Demographic Change, Human Capital and Welfare

56 Pages Posted: 27 Jan 2010

See all articles by Alexander Ludwig

Alexander Ludwig

Goethe University Frankfurt

Thomas Schelkle

London School of Economics & Political Science (LSE)

Edgar Vogel

Deutsche Bundesbank; Max Planck Society for the Advancement of the Sciences - Munich Center for the Economics of Aging (MEA)

Date Written: January 2, 2010

Abstract

This paper employs a large scale overlapping generations (OLG) model with endogenous human capital formation using a Ben-Porath (1967) technology to evaluate the quantitative role of human capital adjustments for the economic consequences of demographic change. We find that endogenous human capital formation is a quantitatively important adjustment mechanism which substantially mitigates the macroeconomic impact of population aging. On the aggregate level, the predicted decrease of the rate of return to physical capital is only one third of the predicted decrease in a standard model with a fixed human capital profile. In terms of welfare, while young agents with little assets gain up to 0.8% in consumption from increasing wages in both models, welfare losses from decreasing returns of older and asset rich households are substantial. But importantly, these losses are about 50-70% higher in the model without endogenous human capital formation. Ignoring this adjustment channel thus leads to quantitatively important biases of the welfare assessment of demographic change. We also document that not reforming the social security system but letting contribution rates increase will largely offset any positive welfare effects for future generations.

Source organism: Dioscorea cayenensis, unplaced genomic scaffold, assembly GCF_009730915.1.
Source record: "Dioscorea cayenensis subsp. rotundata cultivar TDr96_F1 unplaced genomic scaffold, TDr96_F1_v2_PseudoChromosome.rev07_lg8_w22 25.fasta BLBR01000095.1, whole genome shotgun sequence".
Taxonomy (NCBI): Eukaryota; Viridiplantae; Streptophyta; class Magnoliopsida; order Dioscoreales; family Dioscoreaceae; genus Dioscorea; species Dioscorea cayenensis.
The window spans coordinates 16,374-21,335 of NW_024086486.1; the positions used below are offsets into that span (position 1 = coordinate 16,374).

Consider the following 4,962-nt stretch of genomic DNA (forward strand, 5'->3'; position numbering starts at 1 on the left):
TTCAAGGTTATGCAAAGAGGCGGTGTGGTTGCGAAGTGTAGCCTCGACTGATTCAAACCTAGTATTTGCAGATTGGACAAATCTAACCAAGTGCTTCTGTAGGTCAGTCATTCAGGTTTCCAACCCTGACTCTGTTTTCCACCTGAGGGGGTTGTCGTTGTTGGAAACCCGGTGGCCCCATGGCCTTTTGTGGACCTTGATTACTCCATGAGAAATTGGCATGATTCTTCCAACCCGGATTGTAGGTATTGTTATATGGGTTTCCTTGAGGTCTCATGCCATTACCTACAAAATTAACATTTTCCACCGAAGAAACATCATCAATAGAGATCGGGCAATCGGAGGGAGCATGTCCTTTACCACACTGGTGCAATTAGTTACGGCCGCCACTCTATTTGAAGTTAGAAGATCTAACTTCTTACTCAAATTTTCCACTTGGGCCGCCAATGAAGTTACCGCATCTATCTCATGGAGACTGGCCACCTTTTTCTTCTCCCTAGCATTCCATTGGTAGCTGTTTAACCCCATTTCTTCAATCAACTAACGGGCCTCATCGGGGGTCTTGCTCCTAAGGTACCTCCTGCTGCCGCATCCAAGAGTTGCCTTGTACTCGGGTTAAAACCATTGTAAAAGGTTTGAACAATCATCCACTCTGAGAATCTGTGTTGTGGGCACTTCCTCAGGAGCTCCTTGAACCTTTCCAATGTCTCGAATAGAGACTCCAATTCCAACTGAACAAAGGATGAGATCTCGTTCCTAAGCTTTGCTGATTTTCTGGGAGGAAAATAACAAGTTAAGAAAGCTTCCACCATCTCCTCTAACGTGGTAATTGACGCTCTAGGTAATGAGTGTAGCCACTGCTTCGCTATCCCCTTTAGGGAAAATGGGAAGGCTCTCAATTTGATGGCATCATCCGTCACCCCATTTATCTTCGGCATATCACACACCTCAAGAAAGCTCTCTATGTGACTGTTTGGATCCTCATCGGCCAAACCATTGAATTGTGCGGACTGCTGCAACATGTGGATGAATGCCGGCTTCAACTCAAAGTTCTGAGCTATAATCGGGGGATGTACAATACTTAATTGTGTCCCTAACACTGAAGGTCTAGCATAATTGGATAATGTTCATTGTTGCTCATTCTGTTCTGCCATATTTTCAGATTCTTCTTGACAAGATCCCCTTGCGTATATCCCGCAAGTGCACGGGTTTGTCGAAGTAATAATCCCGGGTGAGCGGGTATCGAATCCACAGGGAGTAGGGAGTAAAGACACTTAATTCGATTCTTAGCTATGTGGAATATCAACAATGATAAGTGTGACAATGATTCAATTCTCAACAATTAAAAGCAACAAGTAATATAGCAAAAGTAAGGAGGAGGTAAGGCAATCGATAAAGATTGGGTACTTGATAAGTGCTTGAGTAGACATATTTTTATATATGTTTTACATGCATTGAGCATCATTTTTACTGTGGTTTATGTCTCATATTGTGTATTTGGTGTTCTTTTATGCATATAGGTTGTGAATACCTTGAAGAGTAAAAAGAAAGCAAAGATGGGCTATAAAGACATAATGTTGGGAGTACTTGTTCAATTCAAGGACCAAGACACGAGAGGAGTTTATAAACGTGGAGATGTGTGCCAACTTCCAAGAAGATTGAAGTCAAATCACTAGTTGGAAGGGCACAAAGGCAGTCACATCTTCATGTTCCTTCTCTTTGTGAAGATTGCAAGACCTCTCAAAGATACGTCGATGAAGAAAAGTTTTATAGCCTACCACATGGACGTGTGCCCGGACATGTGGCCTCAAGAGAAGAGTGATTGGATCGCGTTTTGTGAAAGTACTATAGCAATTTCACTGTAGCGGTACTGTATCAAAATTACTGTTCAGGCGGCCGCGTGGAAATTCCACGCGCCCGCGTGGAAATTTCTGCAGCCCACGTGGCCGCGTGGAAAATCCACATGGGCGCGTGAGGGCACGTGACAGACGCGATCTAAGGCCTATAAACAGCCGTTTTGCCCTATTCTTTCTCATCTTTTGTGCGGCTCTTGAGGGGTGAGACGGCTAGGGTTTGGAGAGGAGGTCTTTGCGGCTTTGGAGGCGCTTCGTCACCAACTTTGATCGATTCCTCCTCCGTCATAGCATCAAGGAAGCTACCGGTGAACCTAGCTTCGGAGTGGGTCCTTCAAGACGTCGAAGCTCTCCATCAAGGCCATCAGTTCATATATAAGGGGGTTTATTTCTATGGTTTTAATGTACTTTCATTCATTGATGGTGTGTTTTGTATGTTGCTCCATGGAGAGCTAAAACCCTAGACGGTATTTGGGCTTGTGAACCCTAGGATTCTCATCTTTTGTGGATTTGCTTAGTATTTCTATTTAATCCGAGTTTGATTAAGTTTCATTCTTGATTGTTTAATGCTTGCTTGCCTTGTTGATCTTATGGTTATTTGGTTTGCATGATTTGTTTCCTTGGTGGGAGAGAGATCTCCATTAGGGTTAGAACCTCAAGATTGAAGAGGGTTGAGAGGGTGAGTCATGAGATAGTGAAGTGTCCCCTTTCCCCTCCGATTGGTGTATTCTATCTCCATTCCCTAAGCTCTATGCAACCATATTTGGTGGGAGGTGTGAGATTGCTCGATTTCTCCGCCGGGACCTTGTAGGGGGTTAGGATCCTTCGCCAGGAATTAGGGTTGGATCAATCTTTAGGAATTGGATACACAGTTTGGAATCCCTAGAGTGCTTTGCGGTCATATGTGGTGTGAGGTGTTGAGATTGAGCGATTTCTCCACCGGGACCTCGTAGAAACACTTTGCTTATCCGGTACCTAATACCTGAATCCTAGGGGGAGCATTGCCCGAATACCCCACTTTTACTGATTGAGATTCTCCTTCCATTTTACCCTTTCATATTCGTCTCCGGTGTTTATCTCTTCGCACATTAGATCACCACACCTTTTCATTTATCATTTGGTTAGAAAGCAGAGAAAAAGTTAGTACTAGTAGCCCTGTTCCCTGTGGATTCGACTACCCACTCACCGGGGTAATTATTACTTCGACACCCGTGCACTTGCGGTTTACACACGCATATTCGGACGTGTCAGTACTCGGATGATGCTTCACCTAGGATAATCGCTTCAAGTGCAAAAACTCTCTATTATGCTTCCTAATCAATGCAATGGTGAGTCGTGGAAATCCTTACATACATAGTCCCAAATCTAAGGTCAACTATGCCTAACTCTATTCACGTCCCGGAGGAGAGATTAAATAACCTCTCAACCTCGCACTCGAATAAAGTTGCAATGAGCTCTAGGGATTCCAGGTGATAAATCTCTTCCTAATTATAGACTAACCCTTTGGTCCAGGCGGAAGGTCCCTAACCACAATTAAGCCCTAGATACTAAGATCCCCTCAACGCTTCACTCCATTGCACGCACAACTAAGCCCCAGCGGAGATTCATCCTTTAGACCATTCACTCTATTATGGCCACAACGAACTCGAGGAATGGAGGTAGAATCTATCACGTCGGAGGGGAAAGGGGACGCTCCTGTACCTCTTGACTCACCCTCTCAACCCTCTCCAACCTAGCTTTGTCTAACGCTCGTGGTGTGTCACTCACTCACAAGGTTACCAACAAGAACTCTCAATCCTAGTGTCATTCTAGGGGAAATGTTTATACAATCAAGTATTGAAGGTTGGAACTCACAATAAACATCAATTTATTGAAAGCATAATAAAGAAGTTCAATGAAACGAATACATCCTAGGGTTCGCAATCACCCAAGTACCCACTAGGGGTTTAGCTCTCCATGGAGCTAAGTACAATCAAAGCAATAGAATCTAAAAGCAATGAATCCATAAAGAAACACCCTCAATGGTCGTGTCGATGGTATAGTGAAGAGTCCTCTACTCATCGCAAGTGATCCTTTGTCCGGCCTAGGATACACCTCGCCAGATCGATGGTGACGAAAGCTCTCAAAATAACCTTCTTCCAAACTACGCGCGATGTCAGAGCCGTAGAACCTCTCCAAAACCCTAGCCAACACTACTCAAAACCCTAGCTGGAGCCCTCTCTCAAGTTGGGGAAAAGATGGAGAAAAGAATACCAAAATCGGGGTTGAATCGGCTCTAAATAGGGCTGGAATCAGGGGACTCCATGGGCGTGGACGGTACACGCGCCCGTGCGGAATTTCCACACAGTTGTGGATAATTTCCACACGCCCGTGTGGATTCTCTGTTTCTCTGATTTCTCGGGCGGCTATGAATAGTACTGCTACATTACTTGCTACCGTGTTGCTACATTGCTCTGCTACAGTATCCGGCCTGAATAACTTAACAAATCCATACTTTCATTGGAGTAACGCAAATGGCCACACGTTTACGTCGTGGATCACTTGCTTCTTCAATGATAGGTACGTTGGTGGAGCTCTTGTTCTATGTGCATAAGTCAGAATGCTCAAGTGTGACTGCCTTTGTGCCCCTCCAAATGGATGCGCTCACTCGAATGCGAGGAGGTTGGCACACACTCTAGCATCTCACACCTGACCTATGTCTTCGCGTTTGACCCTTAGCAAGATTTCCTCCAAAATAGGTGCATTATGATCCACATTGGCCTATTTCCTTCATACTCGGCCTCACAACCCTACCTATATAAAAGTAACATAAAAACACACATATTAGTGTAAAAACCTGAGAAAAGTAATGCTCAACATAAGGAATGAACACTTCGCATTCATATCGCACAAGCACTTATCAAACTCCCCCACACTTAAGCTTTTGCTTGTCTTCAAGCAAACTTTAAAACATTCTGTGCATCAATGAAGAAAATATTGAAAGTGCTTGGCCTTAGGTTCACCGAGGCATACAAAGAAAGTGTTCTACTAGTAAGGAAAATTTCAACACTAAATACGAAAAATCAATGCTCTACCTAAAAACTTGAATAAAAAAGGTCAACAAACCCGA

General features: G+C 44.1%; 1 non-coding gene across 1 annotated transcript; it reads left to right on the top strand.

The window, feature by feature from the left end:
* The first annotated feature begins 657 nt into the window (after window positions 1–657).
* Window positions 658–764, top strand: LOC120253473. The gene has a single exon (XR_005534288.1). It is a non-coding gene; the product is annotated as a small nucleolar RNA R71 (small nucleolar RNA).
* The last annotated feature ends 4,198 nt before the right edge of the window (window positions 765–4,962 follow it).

Keywords: population aging, human capital, rate of return, distribution of welfare

JEL Classification: C68, E17, E25, J11, J24

Suggested Citation

Ludwig, Alexander and Schelkle, Thomas and Vogel, Edgar, Demographic Change, Human Capital and Welfare (January 2, 2010). MEA Discussion Paper No. 196-2010, Available at SSRN: https://ssrn.com/abstract=1538748 or http://dx.doi.org/10.2139/ssrn.1538748

Alexander Ludwig

Goethe University Frankfurt ( email )

Grüneburgplatz 1
Frankfurt am Main, 60323
Germany

Thomas Schelkle

London School of Economics & Political Science (LSE) ( email )

Houghton Street
London, WC2A 2AE
United Kingdom

Edgar Vogel (Contact Author)

Deutsche Bundesbank ( email )

Wilhelm-Epstein-Strasse 14
Frankfurt am Main, 60431
Germany

HOME PAGE: http://www.bundesbank.de

Max Planck Society for the Advancement of the Sciences - Munich Center for the Economics of Aging (MEA) ( email )

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Munich, 80799
Germany

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